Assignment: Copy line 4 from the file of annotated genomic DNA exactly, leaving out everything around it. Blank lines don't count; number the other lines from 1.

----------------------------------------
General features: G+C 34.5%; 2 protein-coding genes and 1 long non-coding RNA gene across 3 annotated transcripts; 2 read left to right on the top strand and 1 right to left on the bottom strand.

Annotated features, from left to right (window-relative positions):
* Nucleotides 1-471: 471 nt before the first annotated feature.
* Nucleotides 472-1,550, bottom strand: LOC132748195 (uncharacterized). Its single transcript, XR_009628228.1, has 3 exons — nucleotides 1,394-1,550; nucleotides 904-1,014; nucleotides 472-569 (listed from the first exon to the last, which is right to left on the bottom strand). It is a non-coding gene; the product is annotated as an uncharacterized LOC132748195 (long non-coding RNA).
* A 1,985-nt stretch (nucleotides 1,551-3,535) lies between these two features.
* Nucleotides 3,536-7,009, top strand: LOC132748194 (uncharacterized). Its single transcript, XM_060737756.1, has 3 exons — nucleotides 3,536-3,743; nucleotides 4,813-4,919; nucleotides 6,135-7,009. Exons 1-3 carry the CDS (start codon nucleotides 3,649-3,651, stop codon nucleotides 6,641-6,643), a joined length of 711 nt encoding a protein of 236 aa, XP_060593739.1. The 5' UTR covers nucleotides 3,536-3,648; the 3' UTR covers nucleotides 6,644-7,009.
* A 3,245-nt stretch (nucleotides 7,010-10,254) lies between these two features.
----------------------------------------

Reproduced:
* Nucleotides 472-1,550, bottom strand: LOC132748195 (uncharacterized). Its single transcript, XR_009628228.1, has 3 exons — nucleotides 1,394-1,550; nucleotides 904-1,014; nucleotides 472-569 (listed from the first exon to the last, which is right to left on the bottom strand). It is a non-coding gene; the product is annotated as an uncharacterized LOC132748195 (long non-coding RNA).